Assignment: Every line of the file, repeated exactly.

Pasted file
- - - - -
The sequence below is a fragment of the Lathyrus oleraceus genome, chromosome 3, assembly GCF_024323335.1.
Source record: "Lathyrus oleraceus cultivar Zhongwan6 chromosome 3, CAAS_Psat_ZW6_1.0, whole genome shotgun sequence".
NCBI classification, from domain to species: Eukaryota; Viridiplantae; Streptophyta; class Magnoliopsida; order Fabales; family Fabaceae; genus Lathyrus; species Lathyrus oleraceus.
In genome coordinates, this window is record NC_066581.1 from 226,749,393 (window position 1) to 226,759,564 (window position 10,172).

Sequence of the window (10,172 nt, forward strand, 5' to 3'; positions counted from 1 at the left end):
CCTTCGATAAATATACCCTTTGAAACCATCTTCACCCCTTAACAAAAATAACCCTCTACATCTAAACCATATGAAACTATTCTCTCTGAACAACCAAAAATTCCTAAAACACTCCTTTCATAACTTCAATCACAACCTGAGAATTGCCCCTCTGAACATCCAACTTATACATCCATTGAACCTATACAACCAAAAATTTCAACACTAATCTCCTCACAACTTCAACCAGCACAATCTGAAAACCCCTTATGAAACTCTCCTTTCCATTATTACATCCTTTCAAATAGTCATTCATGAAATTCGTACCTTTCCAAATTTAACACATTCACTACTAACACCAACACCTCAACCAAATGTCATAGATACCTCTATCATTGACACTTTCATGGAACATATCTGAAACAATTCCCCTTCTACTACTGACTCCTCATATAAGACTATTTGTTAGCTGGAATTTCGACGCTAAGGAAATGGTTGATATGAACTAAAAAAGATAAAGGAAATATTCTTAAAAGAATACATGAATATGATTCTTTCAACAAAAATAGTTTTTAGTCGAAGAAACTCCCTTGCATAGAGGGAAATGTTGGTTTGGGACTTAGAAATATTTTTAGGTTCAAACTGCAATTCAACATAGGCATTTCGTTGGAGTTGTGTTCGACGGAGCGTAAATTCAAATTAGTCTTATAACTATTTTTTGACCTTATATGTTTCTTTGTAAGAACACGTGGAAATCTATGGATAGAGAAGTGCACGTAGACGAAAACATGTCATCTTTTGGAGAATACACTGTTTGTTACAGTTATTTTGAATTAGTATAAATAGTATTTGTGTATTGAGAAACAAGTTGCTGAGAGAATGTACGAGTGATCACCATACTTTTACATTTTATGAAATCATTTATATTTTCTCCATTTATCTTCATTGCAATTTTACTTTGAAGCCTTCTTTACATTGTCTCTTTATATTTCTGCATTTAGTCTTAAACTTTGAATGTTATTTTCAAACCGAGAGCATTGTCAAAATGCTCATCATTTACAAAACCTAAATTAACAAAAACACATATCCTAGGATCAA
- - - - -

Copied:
The sequence below is a fragment of the Lathyrus oleraceus genome, chromosome 3, assembly GCF_024323335.1.
Source record: "Lathyrus oleraceus cultivar Zhongwan6 chromosome 3, CAAS_Psat_ZW6_1.0, whole genome shotgun sequence".
NCBI classification, from domain to species: Eukaryota; Viridiplantae; Streptophyta; class Magnoliopsida; order Fabales; family Fabaceae; genus Lathyrus; species Lathyrus oleraceus.
In genome coordinates, this window is record NC_066581.1 from 226,749,393 (window position 1) to 226,759,564 (window position 10,172).

Sequence of the window (10,172 nt, forward strand, 5' to 3'; positions counted from 1 at the left end):
CCTTCGATAAATATACCCTTTGAAACCATCTTCACCCCTTAACAAAAATAACCCTCTACATCTAAACCATATGAAACTATTCTCTCTGAACAACCAAAAATTCCTAAAACACTCCTTTCATAACTTCAATCACAACCTGAGAATTGCCCCTCTGAACATCCAACTTATACATCCATTGAACCTATACAACCAAAAATTTCAACACTAATCTCCTCACAACTTCAACCAGCACAATCTGAAAACCCCTTATGAAACTCTCCTTTCCATTATTACATCCTTTCAAATAGTCATTCATGAAATTCGTACCTTTCCAAATTTAACACATTCACTACTAACACCAACACCTCAACCAAATGTCATAGATACCTCTATCATTGACACTTTCATGGAACATATCTGAAACAATTCCCCTTCTACTACTGACTCCTCATATAAGACTATTTGTTAGCTGGAATTTCGACGCTAAGGAAATGGTTGATATGAACTAAAAAAGATAAAGGAAATATTCTTAAAAGAATACATGAATATGATTCTTTCAACAAAAATAGTTTTTAGTCGAAGAAACTCCCTTGCATAGAGGGAAATGTTGGTTTGGGACTTAGAAATATTTTTAGGTTCAAACTGCAATTCAACATAGGCATTTCGTTGGAGTTGTGTTCGACGGAGCGTAAATTCAAATTAGTCTTATAACTATTTTTTGACCTTATATGTTTCTTTGTAAGAACACGTGGAAATCTATGGATAGAGAAGTGCACGTAGACGAAAACATGTCATCTTTTGGAGAATACACTGTTTGTTACAGTTATTTTGAATTAGTATAAATAGTATTTGTGTATTGAGAAACAAGTTGCTGAGAGAATGTACGAGTGATCACCATACTTTTACATTTTATGAAATCATTTATATTTTCTCCATTTATCTTCATTGCAATTTTACTTTGAAGCCTTCTTTACATTGTCTCTTTATATTTCTGCATTTAGTCTTAAACTTTGAATGTTATTTTCAAACCGAGAGCATTGTCAAAATGCTCATCATTTACAAAACCTAAATTAACAAAAACACATATCCTAGGATCAA